Woohoo! Saturated fat is back on the menu
This week, more hard hitting evidence comes to light to support what we always knew, saturated fat is not harmful at all. Researchers at McMaster University reviewed evidence from several long term studies and found that saturated fat does not cause heart disease, stroke or diabetes. In fact there was no association between saturated fatty acids and any cause of death.
Saturated fat is not harmful
This was a well-designed study published in the British Medical Journal as one of their highlighted articles. It was also funded by the World Health Organisation, so this study carries some considerable weight.
It was a systemic review, i.e. it summarised the results of a number of studies and is the 7th such study in the last 10 years. All of them have come to the same conclusion – saturated fat is not the problem.
A further conclusion was that substituting fat with high glycemic index carbs (simple processed carbs) increased the risk of heart disease. But adding more fruits and vegetables, pulses etc decreased risk. Replacing saturated fat with omega 6 and 3 produced confusing results some studies showing a reduction of risk, others showing an increased risk.
At the same time, there was not much difference between which saturated fat you ate. Is there a reason for this confusion? Most definitely yes.
It’s the quality of the fat that’s important
I haven’t seen any studies mentioning quality or source of fat, or in fact any measure of food quality. Surely there is a huge difference between a tablespoon of cold-pressed organic coconut oil and a lump of pig fat from a poor animal stuck in a concentrated feed lot. Am I the only person that thinks this is important?
Which is better – Omega 6 or 3?
The confusion over whether omega 6 or 3 is better for reducing risk, remains, like some oils – cloudy. Soybean oil was used in many studies for increasing Omega 6 intake. I don’t think this is a particularly good source of Omega 6.
About 97% of soybean is now genetically engineered and grown in massive monoculture farms. That means a lot more fertilisers and pesticides may be used. No wonder it didn’t reduce risk significantly. Organic extra virgin olive oil would be a much better source to use in studies but alas would cost much more.
Why aren’t people studying these important questions?
Transfats are harmful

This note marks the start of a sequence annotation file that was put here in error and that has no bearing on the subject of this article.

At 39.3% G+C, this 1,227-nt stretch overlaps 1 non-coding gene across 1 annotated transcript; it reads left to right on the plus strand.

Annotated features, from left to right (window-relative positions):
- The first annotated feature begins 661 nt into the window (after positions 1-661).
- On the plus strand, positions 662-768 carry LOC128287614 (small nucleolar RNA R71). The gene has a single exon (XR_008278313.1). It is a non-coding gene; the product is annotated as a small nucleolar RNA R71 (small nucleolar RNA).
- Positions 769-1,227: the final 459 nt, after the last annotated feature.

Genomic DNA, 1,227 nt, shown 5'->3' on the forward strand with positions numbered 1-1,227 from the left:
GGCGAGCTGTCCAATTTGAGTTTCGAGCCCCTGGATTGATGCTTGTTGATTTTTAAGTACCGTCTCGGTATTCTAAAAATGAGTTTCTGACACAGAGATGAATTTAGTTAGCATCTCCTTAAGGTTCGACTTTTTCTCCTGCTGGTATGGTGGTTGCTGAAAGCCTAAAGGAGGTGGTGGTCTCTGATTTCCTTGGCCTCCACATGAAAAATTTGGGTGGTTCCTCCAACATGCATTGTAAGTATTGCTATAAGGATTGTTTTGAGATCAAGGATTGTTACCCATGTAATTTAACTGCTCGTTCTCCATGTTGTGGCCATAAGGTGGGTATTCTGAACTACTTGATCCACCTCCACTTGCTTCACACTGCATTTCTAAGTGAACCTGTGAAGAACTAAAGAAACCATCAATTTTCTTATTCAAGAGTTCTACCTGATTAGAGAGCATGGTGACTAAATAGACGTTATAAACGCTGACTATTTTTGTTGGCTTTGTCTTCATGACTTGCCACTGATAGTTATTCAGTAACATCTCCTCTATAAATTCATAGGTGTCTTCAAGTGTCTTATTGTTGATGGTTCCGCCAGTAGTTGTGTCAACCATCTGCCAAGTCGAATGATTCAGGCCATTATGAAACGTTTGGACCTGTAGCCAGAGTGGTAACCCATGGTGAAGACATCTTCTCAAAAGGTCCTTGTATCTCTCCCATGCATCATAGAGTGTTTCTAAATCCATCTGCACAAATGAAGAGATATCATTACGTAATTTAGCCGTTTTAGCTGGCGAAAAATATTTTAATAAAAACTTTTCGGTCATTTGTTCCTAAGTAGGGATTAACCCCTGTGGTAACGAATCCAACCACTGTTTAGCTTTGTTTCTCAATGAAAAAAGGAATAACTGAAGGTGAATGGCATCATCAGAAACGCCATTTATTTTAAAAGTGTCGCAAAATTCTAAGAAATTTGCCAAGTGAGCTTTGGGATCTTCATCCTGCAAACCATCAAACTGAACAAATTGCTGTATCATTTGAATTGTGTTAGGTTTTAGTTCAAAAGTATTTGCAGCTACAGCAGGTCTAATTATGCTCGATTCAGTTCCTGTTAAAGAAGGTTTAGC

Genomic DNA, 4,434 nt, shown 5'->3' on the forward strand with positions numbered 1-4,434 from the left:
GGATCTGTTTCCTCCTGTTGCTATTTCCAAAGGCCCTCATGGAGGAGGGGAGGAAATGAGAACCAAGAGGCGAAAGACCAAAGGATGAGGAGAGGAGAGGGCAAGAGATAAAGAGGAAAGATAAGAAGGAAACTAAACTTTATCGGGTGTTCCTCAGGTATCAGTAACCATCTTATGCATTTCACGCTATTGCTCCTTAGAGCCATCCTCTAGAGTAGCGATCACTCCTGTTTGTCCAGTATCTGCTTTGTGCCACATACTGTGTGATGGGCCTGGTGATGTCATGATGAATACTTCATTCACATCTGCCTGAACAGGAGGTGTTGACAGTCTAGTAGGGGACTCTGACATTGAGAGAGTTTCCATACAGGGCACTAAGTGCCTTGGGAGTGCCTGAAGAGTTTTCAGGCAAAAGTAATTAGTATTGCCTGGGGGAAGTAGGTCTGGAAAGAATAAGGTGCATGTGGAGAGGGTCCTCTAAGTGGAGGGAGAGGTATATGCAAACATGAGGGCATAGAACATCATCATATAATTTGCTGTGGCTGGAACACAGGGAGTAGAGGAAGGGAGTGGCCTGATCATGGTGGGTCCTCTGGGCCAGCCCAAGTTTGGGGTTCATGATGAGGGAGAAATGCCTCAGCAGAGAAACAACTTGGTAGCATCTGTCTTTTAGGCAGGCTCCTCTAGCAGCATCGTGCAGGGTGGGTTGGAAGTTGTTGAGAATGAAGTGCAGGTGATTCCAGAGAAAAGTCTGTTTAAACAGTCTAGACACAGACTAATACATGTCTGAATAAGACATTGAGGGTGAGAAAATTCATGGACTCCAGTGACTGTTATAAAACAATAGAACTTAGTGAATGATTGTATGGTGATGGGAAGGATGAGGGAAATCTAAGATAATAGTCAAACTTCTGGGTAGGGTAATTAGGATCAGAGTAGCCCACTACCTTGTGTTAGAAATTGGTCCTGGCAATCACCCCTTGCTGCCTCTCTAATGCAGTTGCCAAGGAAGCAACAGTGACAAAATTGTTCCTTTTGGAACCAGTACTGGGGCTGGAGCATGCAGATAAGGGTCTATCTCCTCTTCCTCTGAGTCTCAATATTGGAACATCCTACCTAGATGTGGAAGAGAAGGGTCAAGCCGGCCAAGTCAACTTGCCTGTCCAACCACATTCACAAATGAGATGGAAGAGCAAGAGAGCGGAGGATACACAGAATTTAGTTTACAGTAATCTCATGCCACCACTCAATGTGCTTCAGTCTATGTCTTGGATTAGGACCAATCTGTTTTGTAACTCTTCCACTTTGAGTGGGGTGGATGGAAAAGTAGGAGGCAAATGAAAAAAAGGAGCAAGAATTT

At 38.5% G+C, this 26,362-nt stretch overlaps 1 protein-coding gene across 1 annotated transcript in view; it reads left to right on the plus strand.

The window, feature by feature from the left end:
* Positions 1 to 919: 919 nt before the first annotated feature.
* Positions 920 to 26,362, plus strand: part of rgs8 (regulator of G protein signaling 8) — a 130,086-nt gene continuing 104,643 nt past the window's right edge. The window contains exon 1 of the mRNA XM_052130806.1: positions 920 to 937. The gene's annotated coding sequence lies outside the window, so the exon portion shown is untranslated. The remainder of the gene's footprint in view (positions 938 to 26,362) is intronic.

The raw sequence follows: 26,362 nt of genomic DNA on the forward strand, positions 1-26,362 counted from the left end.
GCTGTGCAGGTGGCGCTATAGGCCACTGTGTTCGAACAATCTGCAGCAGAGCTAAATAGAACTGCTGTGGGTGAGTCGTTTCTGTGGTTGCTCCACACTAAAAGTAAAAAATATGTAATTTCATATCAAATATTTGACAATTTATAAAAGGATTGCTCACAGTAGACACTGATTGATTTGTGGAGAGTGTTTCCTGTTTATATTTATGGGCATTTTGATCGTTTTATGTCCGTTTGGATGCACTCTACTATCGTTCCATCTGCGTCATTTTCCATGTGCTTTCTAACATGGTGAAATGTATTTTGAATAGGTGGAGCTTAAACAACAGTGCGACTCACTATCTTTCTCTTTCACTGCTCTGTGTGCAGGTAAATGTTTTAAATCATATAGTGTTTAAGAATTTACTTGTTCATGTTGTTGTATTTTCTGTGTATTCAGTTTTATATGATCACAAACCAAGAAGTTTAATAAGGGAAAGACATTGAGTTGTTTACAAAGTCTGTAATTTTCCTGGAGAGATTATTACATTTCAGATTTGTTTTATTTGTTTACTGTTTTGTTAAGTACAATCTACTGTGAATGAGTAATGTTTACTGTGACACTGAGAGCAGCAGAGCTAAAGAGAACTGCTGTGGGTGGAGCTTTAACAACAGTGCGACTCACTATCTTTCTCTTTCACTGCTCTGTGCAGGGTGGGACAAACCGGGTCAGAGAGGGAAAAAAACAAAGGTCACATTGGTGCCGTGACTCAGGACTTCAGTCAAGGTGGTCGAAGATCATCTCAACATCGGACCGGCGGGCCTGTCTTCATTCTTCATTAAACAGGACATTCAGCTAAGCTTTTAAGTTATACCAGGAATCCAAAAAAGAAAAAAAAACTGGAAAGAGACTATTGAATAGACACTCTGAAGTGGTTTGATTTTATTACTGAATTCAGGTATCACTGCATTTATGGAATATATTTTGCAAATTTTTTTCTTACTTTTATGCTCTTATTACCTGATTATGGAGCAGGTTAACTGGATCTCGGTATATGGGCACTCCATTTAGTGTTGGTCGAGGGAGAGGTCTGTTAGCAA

Again the evidence is clear – transfats increase your risk of heart disease and sudden cardiac death. Oops! So put down the pies and step away from the counter. Some studies also show an association with cancers but this is not completely clear. More research needs to be done.
Vitamins and minerals are important too
Researchers were concerned that people following low fat diets could be replacing fat with processed carbohydrate foods with little nutrient value. Micronutrients such as vitamins and minerals are vitally important to keep healthy and reduce your risk of disease. No wonder eating lean meat with chips hasn’t made us any healthier. So the message is- we need to eat good quality fats and plenty of fresh vegetables and fruit.
The bottom line
There is too much information in this important study to put into one blog, so I’ll come back to more of its results at a later date. However, the main message is clear.
Stay away from transfats in processed foods such as
1) baked goods – pies, muffins, pastries etc
2) commercial salad dressings
3) non-dairy creamers
4) partially hydrogenated vegetable oils – such as margarine
Replace them with healthy fats such as
1) olive oil – extra virgin organic
2) nuts and nut oils
4) organic butter and ghee
5) organic cold pressed coconut oil
Don’t replace fats with refined carbs
Combine healthy fresh carbs such as pumpkin or sweet potato with healthy fats such as coconut cream or organic butter for a satisfying meal. Team it up with fresh vegetables, or salads with olive oil for the best combination of nutrients. It’s the best for your health…